A shortage of certified teachers is making it difficult for school districts statewide to find qualified educators to fill open positions.
That’s according to a report from the state Office of the Superintendent of Public Instruction last fall. Heritage University in Toppenish is helping alleviate this shortage through two teacher education programs designed to put undergraduate and graduate students into K-12 classrooms throughout central Washington — quickly.
“The teacher shortage is no longer theoretical and in the future,” said Ric Pilgrim, assistant superintendent at Educational Service District 105. “It is here.”
Heritage University’s HU Residency and HU Accelerate programs dramatically change the way teachers are trained at the college level. In the traditional model, students complete several years of college coursework before getting a couple of months of hands-on learning as student teachers. In Heritage programs, students learn the art and science of teaching while teaching in a K-12 classroom.
Heritage’s campus in the Tri-Cities offers the accelerate and Theory to Practice master’s degree programs.
The campus is located at Columbia Basin College in Pasco where bachelor’s degree course offerings include accounting, criminal justice, K-8 education, psychology and social work.
Plenty of Mid-Columbia students are enrolled at the school: 153 students from Benton County and 70 students from Franklin County.
Of the 1,025 students currently enrolled at the university, 792 are undergraduates and 233 are graduate students. In the Tri-Cities, there are 119 undergraduate and 58 graduate students.
The fall session started Aug. 21.
Angel Rosales of Pasco graduated with an elementary education degree from Heritage in 2016. He got a job as dean of students at Ellen Ochoa Middle School in Pasco.
He said his coursework provided him with knowledge, theories, strategies and tools to be an effective educator.
“I have enjoyed putting these tools to practice during my co-teaching internship. Learned truths must become living truths. My experience co-teaching is by far my favorite Heritage experience,” the Pasco High grad said.
The residency got its start six years ago when Heritage and ESD 105 received a $9 million joint grant to develop a program to better prepare teachers for long-term success in the classroom. The university’s goal for the program was simple: to provide K-12 schools with quality student teachers quickly and with good results for the students in the classroom, while making the college students’ educational experience more real, meaningful and efficient than ever before.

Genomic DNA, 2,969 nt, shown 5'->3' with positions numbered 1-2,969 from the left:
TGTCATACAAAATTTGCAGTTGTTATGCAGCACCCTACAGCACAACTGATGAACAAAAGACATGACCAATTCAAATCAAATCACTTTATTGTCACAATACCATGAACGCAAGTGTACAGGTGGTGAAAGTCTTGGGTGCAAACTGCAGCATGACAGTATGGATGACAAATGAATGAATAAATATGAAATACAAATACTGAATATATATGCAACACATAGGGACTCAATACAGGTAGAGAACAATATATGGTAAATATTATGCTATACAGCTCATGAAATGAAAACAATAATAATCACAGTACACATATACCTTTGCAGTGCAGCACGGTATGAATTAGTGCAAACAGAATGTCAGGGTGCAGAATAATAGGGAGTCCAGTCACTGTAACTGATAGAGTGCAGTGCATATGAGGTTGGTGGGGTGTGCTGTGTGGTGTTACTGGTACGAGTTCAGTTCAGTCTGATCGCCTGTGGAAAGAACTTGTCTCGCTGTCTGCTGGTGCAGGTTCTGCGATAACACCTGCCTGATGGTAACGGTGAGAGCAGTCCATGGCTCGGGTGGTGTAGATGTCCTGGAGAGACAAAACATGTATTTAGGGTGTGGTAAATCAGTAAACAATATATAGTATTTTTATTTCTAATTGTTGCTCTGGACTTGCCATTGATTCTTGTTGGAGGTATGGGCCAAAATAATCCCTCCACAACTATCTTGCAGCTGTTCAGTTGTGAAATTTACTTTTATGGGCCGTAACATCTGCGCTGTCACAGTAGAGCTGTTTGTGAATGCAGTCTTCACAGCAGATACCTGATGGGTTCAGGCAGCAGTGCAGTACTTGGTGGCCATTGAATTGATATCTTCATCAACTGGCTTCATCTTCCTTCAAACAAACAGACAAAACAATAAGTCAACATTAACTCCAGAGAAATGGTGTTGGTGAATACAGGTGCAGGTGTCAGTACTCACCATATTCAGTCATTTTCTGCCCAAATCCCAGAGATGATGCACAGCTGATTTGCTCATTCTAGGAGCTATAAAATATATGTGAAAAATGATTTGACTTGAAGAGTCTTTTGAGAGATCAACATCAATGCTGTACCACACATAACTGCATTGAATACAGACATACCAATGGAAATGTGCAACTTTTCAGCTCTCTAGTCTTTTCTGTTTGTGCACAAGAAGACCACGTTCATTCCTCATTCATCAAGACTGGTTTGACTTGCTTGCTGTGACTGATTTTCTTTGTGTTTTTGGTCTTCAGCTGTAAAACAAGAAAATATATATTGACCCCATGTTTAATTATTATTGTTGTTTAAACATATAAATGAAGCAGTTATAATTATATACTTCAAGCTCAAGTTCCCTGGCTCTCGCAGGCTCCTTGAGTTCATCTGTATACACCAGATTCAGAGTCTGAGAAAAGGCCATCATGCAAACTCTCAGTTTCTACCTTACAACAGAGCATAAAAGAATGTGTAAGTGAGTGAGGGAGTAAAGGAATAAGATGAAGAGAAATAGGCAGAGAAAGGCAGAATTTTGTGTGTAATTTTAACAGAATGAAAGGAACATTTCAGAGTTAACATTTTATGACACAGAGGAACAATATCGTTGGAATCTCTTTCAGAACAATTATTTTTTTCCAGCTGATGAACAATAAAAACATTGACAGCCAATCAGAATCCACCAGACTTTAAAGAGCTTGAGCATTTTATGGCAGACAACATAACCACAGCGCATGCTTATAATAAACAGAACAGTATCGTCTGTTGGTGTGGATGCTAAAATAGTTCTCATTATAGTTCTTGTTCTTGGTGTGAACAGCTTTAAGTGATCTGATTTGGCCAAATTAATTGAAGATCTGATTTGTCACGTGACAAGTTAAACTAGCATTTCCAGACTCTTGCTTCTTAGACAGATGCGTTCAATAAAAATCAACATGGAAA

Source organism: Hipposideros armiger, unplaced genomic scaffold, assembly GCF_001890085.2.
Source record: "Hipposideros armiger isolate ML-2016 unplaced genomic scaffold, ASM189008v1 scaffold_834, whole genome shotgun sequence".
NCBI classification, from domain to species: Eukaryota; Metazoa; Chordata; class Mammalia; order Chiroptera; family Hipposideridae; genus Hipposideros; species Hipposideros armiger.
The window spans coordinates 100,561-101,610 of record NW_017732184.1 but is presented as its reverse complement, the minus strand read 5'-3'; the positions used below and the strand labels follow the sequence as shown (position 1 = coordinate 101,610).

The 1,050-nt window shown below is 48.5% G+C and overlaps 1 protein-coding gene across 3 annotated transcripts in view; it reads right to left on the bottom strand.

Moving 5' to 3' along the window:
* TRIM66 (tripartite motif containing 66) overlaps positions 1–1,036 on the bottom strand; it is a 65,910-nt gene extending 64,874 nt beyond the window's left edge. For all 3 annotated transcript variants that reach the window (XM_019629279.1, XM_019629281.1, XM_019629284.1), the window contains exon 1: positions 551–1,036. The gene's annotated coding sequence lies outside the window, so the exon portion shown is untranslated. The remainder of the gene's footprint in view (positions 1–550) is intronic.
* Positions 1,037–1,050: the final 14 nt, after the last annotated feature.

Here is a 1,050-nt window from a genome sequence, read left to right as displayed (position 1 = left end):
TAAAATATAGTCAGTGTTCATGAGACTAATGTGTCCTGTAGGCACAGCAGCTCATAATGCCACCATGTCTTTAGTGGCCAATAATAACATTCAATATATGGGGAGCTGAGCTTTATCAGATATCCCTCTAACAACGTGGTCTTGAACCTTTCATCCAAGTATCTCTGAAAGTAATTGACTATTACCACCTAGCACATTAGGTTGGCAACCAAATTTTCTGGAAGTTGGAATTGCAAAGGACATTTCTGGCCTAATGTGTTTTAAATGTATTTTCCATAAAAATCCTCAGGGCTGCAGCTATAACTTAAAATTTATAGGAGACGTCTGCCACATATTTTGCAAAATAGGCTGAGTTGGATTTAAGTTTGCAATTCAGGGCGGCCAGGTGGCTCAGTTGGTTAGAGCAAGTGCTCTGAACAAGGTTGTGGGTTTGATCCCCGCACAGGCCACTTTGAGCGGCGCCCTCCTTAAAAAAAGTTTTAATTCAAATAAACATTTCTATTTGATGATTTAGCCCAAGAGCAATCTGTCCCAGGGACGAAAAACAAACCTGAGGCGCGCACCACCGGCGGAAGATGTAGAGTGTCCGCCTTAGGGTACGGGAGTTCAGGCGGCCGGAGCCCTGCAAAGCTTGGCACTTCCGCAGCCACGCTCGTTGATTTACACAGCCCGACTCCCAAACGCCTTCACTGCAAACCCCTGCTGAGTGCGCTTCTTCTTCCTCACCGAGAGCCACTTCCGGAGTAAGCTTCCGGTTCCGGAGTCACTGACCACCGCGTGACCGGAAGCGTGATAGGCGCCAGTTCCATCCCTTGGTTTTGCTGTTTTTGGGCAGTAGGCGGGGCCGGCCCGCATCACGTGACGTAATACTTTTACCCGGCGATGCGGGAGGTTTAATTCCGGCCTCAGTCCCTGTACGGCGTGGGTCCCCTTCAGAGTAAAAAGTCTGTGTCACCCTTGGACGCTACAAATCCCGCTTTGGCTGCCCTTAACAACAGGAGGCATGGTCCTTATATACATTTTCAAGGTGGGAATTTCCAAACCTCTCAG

The residency program is open to students at the graduate and undergraduate levels. Students are placed three to a classroom to teach alongside a certified core teacher. Graduate students who have previously earned degrees in areas other than education complete the program in three semesters and earn a master’s in teaching.
Undergraduate students who have completed their first two years of basic courses spend four semesters in the program and earn a bachelor’s of education in elementary education.
The program has been a resounding success from the start, according to Heritage officials. Graduates from the residency program are highly sought after because of their multiple years of hands-on classroom management training. Additionally, principals report residency graduates they hire are better prepared than their peers who earn their degrees traditionally, according to Heritage officials.
Spurred on by the success of the residency program, Heritage launched a second nontraditional teachers’ training program last fall. Like its predecessor, the accelerate program places prospective teachers into K-12 classrooms, where they train for their new profession. The difference is these students are employed by the school districts where they work as the teachers of record in the classrooms, while they are earning their degrees.